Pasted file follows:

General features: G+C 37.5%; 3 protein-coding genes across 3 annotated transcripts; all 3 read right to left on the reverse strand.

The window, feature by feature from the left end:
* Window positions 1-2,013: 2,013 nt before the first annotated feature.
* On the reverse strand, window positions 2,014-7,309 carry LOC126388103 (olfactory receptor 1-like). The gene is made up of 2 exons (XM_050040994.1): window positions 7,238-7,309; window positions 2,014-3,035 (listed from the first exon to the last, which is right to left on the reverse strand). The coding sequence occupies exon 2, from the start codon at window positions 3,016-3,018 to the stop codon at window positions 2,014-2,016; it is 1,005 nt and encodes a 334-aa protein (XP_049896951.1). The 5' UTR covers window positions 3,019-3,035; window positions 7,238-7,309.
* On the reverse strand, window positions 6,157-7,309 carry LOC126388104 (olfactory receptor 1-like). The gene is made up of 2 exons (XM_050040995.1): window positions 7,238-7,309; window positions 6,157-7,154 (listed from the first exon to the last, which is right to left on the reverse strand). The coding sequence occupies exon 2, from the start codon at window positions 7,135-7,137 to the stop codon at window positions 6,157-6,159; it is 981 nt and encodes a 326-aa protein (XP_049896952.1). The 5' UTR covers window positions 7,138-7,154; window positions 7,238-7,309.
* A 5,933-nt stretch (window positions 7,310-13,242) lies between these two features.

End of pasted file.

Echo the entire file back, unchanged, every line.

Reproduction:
General features: G+C 37.5%; 3 protein-coding genes across 3 annotated transcripts; all 3 read right to left on the reverse strand.

The window, feature by feature from the left end:
* Window positions 1-2,013: 2,013 nt before the first annotated feature.
* On the reverse strand, window positions 2,014-7,309 carry LOC126388103 (olfactory receptor 1-like). The gene is made up of 2 exons (XM_050040994.1): window positions 7,238-7,309; window positions 2,014-3,035 (listed from the first exon to the last, which is right to left on the reverse strand). The coding sequence occupies exon 2, from the start codon at window positions 3,016-3,018 to the stop codon at window positions 2,014-2,016; it is 1,005 nt and encodes a 334-aa protein (XP_049896951.1). The 5' UTR covers window positions 3,019-3,035; window positions 7,238-7,309.
* On the reverse strand, window positions 6,157-7,309 carry LOC126388104 (olfactory receptor 1-like). The gene is made up of 2 exons (XM_050040995.1): window positions 7,238-7,309; window positions 6,157-7,154 (listed from the first exon to the last, which is right to left on the reverse strand). The coding sequence occupies exon 2, from the start codon at window positions 7,135-7,137 to the stop codon at window positions 6,157-6,159; it is 981 nt and encodes a 326-aa protein (XP_049896952.1). The 5' UTR covers window positions 7,138-7,154; window positions 7,238-7,309.
* A 5,933-nt stretch (window positions 7,310-13,242) lies between these two features.